The Typographic Hub

The a-z atlas guide to London and the suburbs

21st August 2011

Who said women can’t read maps? On the contrary, women not only know how to read maps they can also carve out successful careers plotting, drawing, designing, marketing, and selling them. In fact one of the most remarkable of cartographic achievements was entirely inspired, conceived and executed by a woman

Alongside red buses, black cabs and Henry Beck’s diagrammatic underground map, Britain’s capital city has an equally pervasive if undervalued symbol: the A-Z London. No full-time resident, part-time employee or transient visitor of the metropolis could survive without one, and copies are found in every London home, in executive briefcases, Antipodean’s backpacks or stuffed in the glove boxes of wearied congestion zone drivers. The A-Z London is a brilliant piece of cartography whose careful execution and neat labelling makes sense of the labyrinth of unplanned roads, mews, parks, gardens, gasworks, cul-de-sacs, railway lines and canals that make up the capital. And this year, marks the centenary of its creator.

The brainchild of artist Phyllis Pearsall, the original A-Z atlas guide to London and the suburbs hit the streets in 1936; it remains one of the most ingenious examples of early 20th century information design and an iconic piece of print for London.

Phyllis Pearsall was a remarkable woman. Born in 1906 she had already lived a bohemian life as a writer, painter and traveller when in 1935 she got lost in London whilst on her way to a dinner party using a 20-year old Ordnance Survey map – the most up-to-date plan on the market. With no available means of navigating the capital Pearsall set about mapping the streets of London. Working from her bed-sit in Horseferry Road, she worked eighteen-hours a day, and walked a total of 3,000 miles mapping the 23,000 streets that comprised the first edition. As Pearsall later recalled: ‘I had to get my information by walking. I would go down one street, find three more and have no idea where I was.’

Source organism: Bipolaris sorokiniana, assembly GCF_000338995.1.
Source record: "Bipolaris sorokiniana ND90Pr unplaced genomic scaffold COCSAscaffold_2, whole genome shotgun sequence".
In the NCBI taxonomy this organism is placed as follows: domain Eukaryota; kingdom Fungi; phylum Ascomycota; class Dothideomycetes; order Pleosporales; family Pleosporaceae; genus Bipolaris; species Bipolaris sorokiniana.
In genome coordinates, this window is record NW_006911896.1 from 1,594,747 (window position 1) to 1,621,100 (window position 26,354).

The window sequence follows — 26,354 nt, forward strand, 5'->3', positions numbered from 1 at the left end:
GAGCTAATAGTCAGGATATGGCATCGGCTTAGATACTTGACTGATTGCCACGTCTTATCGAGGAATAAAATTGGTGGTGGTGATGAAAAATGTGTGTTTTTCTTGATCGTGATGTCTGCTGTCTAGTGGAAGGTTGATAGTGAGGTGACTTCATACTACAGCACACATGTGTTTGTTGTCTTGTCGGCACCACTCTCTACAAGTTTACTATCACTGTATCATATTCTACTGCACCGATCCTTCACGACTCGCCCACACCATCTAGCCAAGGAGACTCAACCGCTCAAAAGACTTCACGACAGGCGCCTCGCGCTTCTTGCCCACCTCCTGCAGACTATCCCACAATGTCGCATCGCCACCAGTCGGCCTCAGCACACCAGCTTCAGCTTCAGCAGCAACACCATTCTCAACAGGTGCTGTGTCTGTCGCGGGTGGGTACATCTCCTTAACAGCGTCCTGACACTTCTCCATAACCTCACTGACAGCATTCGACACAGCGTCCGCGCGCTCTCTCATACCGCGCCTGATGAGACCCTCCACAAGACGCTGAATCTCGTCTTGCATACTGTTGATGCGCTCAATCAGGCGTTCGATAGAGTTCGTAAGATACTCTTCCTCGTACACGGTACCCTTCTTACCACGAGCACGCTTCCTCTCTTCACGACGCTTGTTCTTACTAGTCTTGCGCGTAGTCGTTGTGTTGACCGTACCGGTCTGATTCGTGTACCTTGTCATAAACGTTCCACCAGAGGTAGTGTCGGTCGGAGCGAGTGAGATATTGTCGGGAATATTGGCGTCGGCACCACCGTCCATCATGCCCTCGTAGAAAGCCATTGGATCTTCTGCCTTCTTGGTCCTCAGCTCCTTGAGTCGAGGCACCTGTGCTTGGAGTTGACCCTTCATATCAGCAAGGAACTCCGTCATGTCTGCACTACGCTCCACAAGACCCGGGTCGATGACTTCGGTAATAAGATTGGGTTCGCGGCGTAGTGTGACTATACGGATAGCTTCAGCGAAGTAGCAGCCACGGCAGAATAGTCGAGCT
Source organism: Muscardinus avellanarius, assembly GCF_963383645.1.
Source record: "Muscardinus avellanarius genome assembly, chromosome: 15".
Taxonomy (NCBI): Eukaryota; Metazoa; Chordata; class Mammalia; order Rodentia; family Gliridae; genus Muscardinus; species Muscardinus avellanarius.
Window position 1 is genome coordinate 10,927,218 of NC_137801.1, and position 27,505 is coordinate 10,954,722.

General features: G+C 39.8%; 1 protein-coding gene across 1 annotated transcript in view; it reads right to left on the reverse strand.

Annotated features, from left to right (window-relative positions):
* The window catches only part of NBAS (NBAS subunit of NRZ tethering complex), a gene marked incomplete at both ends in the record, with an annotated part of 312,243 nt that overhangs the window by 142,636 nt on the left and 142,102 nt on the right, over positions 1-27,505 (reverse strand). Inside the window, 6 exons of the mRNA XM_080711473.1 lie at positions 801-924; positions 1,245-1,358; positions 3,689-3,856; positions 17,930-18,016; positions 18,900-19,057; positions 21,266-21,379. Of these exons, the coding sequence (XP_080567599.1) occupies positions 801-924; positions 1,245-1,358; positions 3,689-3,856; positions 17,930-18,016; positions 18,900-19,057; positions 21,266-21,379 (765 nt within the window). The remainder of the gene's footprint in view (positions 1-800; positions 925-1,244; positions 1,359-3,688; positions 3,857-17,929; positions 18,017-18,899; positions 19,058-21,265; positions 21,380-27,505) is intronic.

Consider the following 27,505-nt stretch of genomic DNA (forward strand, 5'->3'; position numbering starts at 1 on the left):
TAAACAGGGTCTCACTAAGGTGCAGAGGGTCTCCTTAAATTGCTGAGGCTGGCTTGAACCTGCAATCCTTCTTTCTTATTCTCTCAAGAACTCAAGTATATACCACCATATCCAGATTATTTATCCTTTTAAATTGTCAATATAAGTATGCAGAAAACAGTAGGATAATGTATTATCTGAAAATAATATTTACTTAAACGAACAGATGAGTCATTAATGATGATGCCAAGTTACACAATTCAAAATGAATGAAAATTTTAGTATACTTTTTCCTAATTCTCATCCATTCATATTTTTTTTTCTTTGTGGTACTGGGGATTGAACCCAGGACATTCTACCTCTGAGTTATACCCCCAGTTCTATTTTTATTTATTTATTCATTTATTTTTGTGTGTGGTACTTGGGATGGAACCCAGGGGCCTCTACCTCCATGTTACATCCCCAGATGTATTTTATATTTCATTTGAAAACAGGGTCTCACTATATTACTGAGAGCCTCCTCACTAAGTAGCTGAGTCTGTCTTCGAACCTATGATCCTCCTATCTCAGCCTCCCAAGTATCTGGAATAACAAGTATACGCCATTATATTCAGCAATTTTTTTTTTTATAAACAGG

With the aid of James Duncan - a draughtsman working for her father, a Hungarian mapmaker - Pearsall conceived, designed, proof-read, indexed, sold, delivered and supervised the printing of her A-Z atlas guide to London and the suburbs. Producing the atlas was an onerous and complex task. As London was so vast, rather than create a cumbersome flat plan, Pearsall decided to divided the map into different sections each of which would be coded in an index. Once they were drawn and labelled, both the maps and index required meticulous checking for errors, inaccuracies or omissions. Even with such scrupulous checking, Pearsall realised she had failed to include Trafalgar Square!

For the visual identity of the publication Pearsall selected an Eric Gill sans serif typeface. It gave a contemporary British look to a particularly British concept and was a typographic solution generally regarded as amongst the most exciting and innovative of its day.

Completed in 1936, the guide met with almost universal indifference from the book trade. As a result, Pearsall formed her own business the Geographer’s A-Z Map Company, printed 10,000 copies of the guide, and persuaded W. H. Smith to take 250 editions on a sale-or-return basis. |Using a wheelbarrow Pearsall delivered the 250 copies in person. The guide was a runaway success, W H Smith sold out of all copies and other retailers started to place orders. But during the war, despite the increased demand from the influx of Commonwealth and American soldiers into the city, restrictions were placed on the publication of maps, and the the Geographer’s A-Z Map Company continued to be a single-handed operation.